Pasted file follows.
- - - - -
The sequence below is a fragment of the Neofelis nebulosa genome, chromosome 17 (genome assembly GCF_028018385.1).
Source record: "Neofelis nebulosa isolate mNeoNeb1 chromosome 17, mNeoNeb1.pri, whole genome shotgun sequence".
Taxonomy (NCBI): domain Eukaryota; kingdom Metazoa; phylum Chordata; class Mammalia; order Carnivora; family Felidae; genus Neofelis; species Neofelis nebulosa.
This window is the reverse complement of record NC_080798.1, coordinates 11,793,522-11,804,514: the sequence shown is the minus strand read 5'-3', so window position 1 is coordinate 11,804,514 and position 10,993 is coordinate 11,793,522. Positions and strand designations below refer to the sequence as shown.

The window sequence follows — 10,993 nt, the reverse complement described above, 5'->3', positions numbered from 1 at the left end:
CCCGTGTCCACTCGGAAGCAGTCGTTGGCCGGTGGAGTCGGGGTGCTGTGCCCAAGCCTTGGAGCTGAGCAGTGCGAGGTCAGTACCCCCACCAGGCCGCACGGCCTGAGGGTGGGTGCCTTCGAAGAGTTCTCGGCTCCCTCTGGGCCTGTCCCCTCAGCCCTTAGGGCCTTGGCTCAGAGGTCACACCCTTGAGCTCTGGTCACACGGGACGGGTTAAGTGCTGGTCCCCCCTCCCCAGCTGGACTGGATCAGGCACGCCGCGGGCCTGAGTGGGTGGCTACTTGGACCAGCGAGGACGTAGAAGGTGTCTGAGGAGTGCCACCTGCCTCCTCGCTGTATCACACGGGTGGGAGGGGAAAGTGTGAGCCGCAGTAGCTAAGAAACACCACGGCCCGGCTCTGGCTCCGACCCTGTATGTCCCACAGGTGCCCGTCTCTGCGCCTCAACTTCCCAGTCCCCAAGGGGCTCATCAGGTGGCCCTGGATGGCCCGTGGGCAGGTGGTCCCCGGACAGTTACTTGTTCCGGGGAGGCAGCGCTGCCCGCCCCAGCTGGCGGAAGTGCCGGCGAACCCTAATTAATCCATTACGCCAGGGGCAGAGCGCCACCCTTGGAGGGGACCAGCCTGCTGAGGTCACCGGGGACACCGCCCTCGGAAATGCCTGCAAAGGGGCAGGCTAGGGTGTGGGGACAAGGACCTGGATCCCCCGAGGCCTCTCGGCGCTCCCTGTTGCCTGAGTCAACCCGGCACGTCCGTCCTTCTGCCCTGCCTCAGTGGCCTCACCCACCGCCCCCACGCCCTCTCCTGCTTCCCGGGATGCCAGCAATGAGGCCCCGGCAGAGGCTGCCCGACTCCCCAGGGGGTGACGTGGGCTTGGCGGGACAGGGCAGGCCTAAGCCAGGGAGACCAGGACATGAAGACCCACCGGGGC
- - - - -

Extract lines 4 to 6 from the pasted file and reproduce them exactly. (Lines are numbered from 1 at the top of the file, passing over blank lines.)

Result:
This window is the reverse complement of record NC_080798.1, coordinates 11,793,522-11,804,514: the sequence shown is the minus strand read 5'-3', so window position 1 is coordinate 11,804,514 and position 10,993 is coordinate 11,793,522. Positions and strand designations below refer to the sequence as shown.

The window sequence follows — 10,993 nt, the reverse complement described above, 5'->3', positions numbered from 1 at the left end:
CCCGTGTCCACTCGGAAGCAGTCGTTGGCCGGTGGAGTCGGGGTGCTGTGCCCAAGCCTTGGAGCTGAGCAGTGCGAGGTCAGTACCCCCACCAGGCCGCACGGCCTGAGGGTGGGTGCCTTCGAAGAGTTCTCGGCTCCCTCTGGGCCTGTCCCCTCAGCCCTTAGGGCCTTGGCTCAGAGGTCACACCCTTGAGCTCTGGTCACACGGGACGGGTTAAGTGCTGGTCCCCCCTCCCCAGCTGGACTGGATCAGGCACGCCGCGGGCCTGAGTGGGTGGCTACTTGGACCAGCGAGGACGTAGAAGGTGTCTGAGGAGTGCCACCTGCCTCCTCGCTGTATCACACGGGTGGGAGGGGAAAGTGTGAGCCGCAGTAGCTAAGAAACACCACGGCCCGGCTCTGGCTCCGACCCTGTATGTCCCACAGGTGCCCGTCTCTGCGCCTCAACTTCCCAGTCCCCAAGGGGCTCATCAGGTGGCCCTGGATGGCCCGTGGGCAGGTGGTCCCCGGACAGTTACTTGTTCCGGGGAGGCAGCGCTGCCCGCCCCAGCTGGCGGAAGTGCCGGCGAACCCTAATTAATCCATTACGCCAGGGGCAGAGCGCCACCCTTGGAGGGGACCAGCCTGCTGAGGTCACCGGGGACACCGCCCTCGGAAATGCCTGCAAAGGGGCAGGCTAGGGTGTGGGGACAAGGACCTGGATCCCCCGAGGCCTCTCGGCGCTCCCTGTTGCCTGAGTCAACCCGGCACGTCCGTCCTTCTGCCCTGCCTCAGTGGCCTCACCCACCGCCCCCACGCCCTCTCCTGCTTCCCGGGATGCCAGCAATGAGGCCCCGGCAGAGGCTGCCCGACTCCCCAGGGGGTGACGTGGGCTTGGCGGGACAGGGCAGGCCTAAGCCAGGGAGACCAGGACATGAAGACCCACCGGGGC